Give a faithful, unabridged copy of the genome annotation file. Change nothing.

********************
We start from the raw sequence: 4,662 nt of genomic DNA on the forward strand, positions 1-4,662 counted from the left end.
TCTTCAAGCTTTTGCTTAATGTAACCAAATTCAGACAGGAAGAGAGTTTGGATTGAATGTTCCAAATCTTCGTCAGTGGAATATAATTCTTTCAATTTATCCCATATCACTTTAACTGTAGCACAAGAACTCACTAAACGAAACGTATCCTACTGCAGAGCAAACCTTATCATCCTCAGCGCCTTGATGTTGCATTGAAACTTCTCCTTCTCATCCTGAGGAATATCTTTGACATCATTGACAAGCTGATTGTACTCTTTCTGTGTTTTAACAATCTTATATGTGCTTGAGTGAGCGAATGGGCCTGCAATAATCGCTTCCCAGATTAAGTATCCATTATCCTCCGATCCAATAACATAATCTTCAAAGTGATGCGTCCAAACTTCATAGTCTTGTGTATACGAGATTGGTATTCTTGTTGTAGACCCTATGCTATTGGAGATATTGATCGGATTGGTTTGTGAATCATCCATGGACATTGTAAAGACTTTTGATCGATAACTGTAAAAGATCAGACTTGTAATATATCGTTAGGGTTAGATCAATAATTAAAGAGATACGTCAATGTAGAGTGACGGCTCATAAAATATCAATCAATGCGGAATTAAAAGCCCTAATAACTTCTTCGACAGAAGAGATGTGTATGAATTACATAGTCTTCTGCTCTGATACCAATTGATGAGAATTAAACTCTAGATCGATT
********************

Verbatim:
We start from the raw sequence: 4,662 nt of genomic DNA on the forward strand, positions 1-4,662 counted from the left end.
TCTTCAAGCTTTTGCTTAATGTAACCAAATTCAGACAGGAAGAGAGTTTGGATTGAATGTTCCAAATCTTCGTCAGTGGAATATAATTCTTTCAATTTATCCCATATCACTTTAACTGTAGCACAAGAACTCACTAAACGAAACGTATCCTACTGCAGAGCAAACCTTATCATCCTCAGCGCCTTGATGTTGCATTGAAACTTCTCCTTCTCATCCTGAGGAATATCTTTGACATCATTGACAAGCTGATTGTACTCTTTCTGTGTTTTAACAATCTTATATGTGCTTGAGTGAGCGAATGGGCCTGCAATAATCGCTTCCCAGATTAAGTATCCATTATCCTCCGATCCAATAACATAATCTTCAAAGTGATGCGTCCAAACTTCATAGTCTTGTGTATACGAGATTGGTATTCTTGTTGTAGACCCTATGCTATTGGAGATATTGATCGGATTGGTTTGTGAATCATCCATGGACATTGTAAAGACTTTTGATCGATAACTGTAAAAGATCAGACTTGTAATATATCGTTAGGGTTAGATCAATAATTAAAGAGATACGTCAATGTAGAGTGACGGCTCATAAAATATCAATCAATGCGGAATTAAAAGCCCTAATAACTTCTTCGACAGAAGAGATGTGTATGAATTACATAGTCTTCTGCTCTGATACCAATTGATGAGAATTAAACTCTAGATCGATT